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Puerto Rico's preliminary fiscal year revenue exceeds prior year by $475 million
Published on July 12, 2014 Email To Friend    Print Version

SAN JUAN, Puerto Rico -- Puerto Rico’s Secretary of the Department of the Treasury, Melba Acosta Febo, on Friday reported on total preliminary net revenue collections for the close of Fiscal Year 2014, ended on June 30. Net collections totaled $9,037 million and exceeded the recently published final audited collections for FY 2013 by $475 million, or 5.5%.

Acosta Febo explained that the significant increase in the year's collections was driven by recurring revenue measures included in last year's budget to substantially reduce Puerto Rico's fiscal deficit. These measures included the gross receipt tax, the extension of the sales and use tax (SUT) to certain commercial activities between businesses, and an increase in the foreign corporation excise tax rate.

In addition to new tax legislation, several effective revenue management strategies were implemented throughout the fiscal year which strengthened oversight and compliance.

Acosta Febo explained that the main revenue drivers were corporate income tax, which increased by $628 million, or 49%, and the excise tax on foreign corporations, which increased $270 million, or 17%.

Total SUT collections corresponding to the 5.5% rate increased to $1,242 million, the highest annual level in history. SUT collections increased by 6.9%, or an additional $80 million. The first $644 million of total FY2014 SUT collections were deposited in the Puerto Rico Sales Tax Financing Corporation (COFINA, in Spanish) for debt service, while $595 million went to the General Fund.

FY 2014 revenues were $488 million below initial estimates, one of the reasons being the tax credits taken or acquired that reduced payment of the gross receipt tax. Acosta Febo explained that as part of legislative approval for the 2013-14 budget an amendment was inserted which stipulated that the gross receipt tax calculation be made as part of the alternate minimum tax (AMT) calculation which, in effect, provided for payment of the gross receipt tax to be included as a component of income tax.

As a result, the gross receipt tax was affected by carried tax credits or credits purchased in the market. While most holders of purchased tax credits did pay appropriate taxes, these payments accrued to third parties, and not to Treasury. This situation was modified when configuring the budget for 2014-15, and the gross receipt tax is no longer part of the AMT calculation.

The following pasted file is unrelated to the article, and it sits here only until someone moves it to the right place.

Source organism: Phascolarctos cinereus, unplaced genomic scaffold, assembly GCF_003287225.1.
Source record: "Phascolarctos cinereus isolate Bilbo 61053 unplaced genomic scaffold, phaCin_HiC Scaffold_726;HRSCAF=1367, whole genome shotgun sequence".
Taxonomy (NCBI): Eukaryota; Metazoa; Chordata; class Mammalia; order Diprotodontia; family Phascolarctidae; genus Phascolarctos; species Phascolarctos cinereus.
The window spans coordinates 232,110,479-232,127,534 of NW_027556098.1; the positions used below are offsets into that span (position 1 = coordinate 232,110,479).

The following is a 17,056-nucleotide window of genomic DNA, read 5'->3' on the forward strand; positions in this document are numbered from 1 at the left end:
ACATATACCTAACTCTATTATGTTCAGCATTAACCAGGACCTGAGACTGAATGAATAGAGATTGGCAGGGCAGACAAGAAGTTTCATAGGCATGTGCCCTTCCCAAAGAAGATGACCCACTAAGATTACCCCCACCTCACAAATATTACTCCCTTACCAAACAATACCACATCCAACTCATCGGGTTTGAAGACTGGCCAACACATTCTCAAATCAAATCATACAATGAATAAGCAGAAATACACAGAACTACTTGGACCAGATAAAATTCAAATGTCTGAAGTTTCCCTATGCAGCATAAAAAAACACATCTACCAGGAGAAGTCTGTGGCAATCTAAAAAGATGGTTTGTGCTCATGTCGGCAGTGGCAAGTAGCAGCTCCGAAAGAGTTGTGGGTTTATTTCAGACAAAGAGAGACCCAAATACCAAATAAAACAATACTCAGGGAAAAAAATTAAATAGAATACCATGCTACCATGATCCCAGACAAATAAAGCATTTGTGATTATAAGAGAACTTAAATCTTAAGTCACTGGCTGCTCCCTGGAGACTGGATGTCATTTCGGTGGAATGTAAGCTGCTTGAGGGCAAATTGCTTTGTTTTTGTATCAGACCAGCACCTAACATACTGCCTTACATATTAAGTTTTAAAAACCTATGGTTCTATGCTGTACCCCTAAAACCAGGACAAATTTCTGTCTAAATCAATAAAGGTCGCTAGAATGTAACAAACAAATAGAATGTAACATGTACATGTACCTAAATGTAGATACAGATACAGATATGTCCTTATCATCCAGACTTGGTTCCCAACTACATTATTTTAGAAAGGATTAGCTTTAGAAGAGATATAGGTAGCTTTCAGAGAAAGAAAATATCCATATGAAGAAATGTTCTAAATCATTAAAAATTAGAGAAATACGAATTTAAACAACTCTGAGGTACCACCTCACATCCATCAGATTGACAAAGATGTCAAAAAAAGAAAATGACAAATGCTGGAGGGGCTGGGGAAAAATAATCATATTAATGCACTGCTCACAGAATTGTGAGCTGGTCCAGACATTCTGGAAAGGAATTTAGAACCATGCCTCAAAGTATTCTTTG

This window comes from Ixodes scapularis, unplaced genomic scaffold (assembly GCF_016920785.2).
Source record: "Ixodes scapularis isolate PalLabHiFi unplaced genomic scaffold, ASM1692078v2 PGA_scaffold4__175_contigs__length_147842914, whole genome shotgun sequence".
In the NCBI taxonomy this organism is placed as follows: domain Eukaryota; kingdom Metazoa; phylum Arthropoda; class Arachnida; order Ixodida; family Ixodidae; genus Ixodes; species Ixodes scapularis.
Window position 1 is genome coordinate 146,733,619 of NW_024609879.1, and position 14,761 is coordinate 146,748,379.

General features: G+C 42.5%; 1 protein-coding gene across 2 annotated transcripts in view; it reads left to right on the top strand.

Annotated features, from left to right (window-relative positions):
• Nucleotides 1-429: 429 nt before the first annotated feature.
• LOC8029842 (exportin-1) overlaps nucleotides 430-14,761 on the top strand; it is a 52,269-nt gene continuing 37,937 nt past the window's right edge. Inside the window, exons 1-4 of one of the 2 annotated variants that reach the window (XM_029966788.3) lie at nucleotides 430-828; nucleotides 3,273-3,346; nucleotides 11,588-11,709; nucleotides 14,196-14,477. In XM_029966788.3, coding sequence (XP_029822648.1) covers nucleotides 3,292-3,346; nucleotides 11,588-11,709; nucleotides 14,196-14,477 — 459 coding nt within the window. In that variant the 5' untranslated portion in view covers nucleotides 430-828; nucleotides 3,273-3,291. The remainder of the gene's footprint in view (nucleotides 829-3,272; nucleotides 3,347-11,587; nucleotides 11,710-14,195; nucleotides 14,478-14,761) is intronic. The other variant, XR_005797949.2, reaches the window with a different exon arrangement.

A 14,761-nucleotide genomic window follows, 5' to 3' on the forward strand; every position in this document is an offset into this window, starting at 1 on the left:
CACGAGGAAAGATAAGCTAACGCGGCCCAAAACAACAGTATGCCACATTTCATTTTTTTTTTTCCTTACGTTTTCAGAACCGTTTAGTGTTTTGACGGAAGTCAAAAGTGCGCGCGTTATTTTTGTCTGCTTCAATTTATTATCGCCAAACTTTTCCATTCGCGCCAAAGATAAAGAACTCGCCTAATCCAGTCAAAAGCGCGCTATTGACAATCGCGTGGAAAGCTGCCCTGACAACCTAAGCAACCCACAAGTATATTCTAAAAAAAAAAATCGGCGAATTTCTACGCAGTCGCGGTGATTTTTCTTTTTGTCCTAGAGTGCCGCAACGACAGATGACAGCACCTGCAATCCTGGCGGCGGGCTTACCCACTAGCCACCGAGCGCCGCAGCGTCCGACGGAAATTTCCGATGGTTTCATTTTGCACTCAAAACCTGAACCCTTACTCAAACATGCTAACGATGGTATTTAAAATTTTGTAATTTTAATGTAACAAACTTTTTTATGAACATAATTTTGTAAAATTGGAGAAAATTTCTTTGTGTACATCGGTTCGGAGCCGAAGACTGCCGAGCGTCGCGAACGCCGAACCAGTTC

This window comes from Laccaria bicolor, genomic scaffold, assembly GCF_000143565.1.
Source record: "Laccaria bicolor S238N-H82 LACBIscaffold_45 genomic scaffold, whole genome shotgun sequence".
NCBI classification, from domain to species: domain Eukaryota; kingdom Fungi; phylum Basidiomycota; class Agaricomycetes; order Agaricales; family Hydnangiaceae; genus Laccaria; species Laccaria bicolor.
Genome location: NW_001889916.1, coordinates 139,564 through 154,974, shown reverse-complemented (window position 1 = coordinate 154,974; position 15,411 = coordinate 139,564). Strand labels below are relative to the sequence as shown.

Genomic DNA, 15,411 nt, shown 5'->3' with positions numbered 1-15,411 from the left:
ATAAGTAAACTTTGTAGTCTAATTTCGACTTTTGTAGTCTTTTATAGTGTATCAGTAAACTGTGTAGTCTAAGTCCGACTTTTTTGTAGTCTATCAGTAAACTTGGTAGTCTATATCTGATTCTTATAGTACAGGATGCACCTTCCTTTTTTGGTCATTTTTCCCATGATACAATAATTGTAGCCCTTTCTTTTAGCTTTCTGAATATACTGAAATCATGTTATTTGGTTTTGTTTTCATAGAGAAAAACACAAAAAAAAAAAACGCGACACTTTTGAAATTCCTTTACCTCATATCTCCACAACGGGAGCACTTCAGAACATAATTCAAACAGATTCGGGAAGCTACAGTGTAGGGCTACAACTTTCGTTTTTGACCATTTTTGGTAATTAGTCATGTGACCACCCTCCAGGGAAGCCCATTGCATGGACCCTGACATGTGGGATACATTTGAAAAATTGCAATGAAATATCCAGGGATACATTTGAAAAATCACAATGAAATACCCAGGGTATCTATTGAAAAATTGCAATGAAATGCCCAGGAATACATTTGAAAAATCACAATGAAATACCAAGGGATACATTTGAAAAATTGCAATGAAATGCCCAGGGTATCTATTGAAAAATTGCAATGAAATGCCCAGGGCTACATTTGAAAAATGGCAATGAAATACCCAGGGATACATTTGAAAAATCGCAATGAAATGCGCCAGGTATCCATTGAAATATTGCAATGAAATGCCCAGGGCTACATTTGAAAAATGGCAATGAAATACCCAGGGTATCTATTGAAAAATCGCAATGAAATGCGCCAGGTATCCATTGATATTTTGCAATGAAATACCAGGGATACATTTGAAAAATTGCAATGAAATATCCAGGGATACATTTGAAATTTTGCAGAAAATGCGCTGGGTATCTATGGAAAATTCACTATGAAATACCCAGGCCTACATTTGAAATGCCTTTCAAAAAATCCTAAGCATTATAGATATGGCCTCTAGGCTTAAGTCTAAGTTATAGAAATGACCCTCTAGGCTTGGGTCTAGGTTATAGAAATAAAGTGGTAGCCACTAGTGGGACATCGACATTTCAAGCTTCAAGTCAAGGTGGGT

Treasury intends to conduct further analysis once corporations that filed for an extension on April 15, 2014, file their returns on July 15, 2014, the due date for the automatic extension.

Acosta Febo emphasized that while collections were below estimates, cuts to assigned budgeted expenses were greater than the prior fiscal year and, as a result, the expected deficit at the end of the year is lower than originally budgeted. The approved FY 2014 budget included $9,770 million in expenses and estimated net revenues of $9,525 million from the General Fund, plus $245 million in deficit financing, with debt refinancing of $575 million, for a deficit of $820 million. At the close of the fiscal year, assignments of budgeted expenses had decreased by $525 million, from $9,770 million to $9,245 million. This was achieved through Joint Resolution No. 11-2014, Act 33-2014 and Executive Order 2014-29. These measures represented reductions in budgeted assignments of $170 million and $355 million, respectively. The budget deficit was reduced from $820 million to $783 million.

For FY 2015, Puerto Rico has approved a balanced budget without financing measures for the first time in over two decades. This fiscal year's budget totals $9,565 million and assigns $740 million to general obligations (GO) debt service and approximately $275 to payment the Public Buildings Authority (PBA) debt.

As provided by the laws of the Commonwealth, the 2014-15 budget includes funds for COFINA's debt repayments. The first $670 million in SUT revenue, which is received not by Treasury but by an escrow agent, will be reserved for debt repayment. Once payment of the debt has been completed and confirmed, any remainder will be sent to the accounts of the Department of the Treasury. As always, the General Fund will receive incremental SUT revenue after the total repayment of the annual COFINA debt, which typically does not occur until January.

"This administration has done everything in its power to strengthen COFINA. Among other measures, we have increased the SUT's contribution to COFINA from 2.75% to 3.50%; guaranteed an additional 0.50% of the SUT to COFINA; expanded the revenue base in FY 2013-14 so that the SUT applies to certain new services; implemented multiple enforcement measures to increase SUT collection; and we will begin collecting the SUT in the Puerto Rico's ports on August 1, 2014. All of these measures have strengthened COFINA, and provided for SUT growth of 7% in FY 2013-14," Acosta Febo added.

The Secretary of the Treasury noted that FY 2014 presented numerous challenges, which this administration overcame though sound fiscal policies which resulted in increased collections, reductions and controls on expenses, significant reduction of the budget deficit, and most importantly, Puerto Rico's continued track record of meeting its obligations to creditors."

"We will continue to act with fiscal responsibility and remain committed to stabilizing the government's finances and supporting Puerto Rico's continued economic development," she concluded.
 
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